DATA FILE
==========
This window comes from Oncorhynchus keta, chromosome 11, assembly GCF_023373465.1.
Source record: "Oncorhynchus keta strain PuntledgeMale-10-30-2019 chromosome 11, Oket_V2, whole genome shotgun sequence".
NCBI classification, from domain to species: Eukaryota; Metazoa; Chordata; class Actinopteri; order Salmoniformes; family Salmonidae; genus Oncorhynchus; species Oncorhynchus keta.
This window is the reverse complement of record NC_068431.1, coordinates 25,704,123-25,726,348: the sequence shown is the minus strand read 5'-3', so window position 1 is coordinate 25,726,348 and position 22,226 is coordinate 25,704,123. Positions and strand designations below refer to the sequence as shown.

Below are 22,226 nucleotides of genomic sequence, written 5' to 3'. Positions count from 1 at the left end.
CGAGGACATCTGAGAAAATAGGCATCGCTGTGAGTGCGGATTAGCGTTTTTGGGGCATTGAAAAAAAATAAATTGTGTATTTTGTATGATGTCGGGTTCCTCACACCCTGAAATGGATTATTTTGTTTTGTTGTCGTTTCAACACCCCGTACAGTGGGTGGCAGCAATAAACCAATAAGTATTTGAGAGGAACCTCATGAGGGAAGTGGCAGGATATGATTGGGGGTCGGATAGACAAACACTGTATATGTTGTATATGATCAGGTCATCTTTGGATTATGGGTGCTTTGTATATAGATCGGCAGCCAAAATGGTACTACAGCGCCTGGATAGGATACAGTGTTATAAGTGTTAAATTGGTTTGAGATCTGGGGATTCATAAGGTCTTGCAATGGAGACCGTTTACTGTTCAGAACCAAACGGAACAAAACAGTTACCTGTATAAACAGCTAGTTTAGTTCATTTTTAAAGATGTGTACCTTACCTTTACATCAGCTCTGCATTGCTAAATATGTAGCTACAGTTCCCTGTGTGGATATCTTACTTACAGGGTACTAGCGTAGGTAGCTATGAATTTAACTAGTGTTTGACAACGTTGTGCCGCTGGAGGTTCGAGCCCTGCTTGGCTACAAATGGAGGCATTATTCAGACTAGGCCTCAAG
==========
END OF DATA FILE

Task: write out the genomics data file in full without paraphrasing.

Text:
This window comes from Oncorhynchus keta, chromosome 11, assembly GCF_023373465.1.
Source record: "Oncorhynchus keta strain PuntledgeMale-10-30-2019 chromosome 11, Oket_V2, whole genome shotgun sequence".
NCBI classification, from domain to species: Eukaryota; Metazoa; Chordata; class Actinopteri; order Salmoniformes; family Salmonidae; genus Oncorhynchus; species Oncorhynchus keta.
This window is the reverse complement of record NC_068431.1, coordinates 25,704,123-25,726,348: the sequence shown is the minus strand read 5'-3', so window position 1 is coordinate 25,726,348 and position 22,226 is coordinate 25,704,123. Positions and strand designations below refer to the sequence as shown.

Below are 22,226 nucleotides of genomic sequence, written 5' to 3'. Positions count from 1 at the left end.
CGAGGACATCTGAGAAAATAGGCATCGCTGTGAGTGCGGATTAGCGTTTTTGGGGCATTGAAAAAAAATAAATTGTGTATTTTGTATGATGTCGGGTTCCTCACACCCTGAAATGGATTATTTTGTTTTGTTGTCGTTTCAACACCCCGTACAGTGGGTGGCAGCAATAAACCAATAAGTATTTGAGAGGAACCTCATGAGGGAAGTGGCAGGATATGATTGGGGGTCGGATAGACAAACACTGTATATGTTGTATATGATCAGGTCATCTTTGGATTATGGGTGCTTTGTATATAGATCGGCAGCCAAAATGGTACTACAGCGCCTGGATAGGATACAGTGTTATAAGTGTTAAATTGGTTTGAGATCTGGGGATTCATAAGGTCTTGCAATGGAGACCGTTTACTGTTCAGAACCAAACGGAACAAAACAGTTACCTGTATAAACAGCTAGTTTAGTTCATTTTTAAAGATGTGTACCTTACCTTTACATCAGCTCTGCATTGCTAAATATGTAGCTACAGTTCCCTGTGTGGATATCTTACTTACAGGGTACTAGCGTAGGTAGCTATGAATTTAACTAGTGTTTGACAACGTTGTGCCGCTGGAGGTTCGAGCCCTGCTTGGCTACAAATGGAGGCATTATTCAGACTAGGCCTCAAG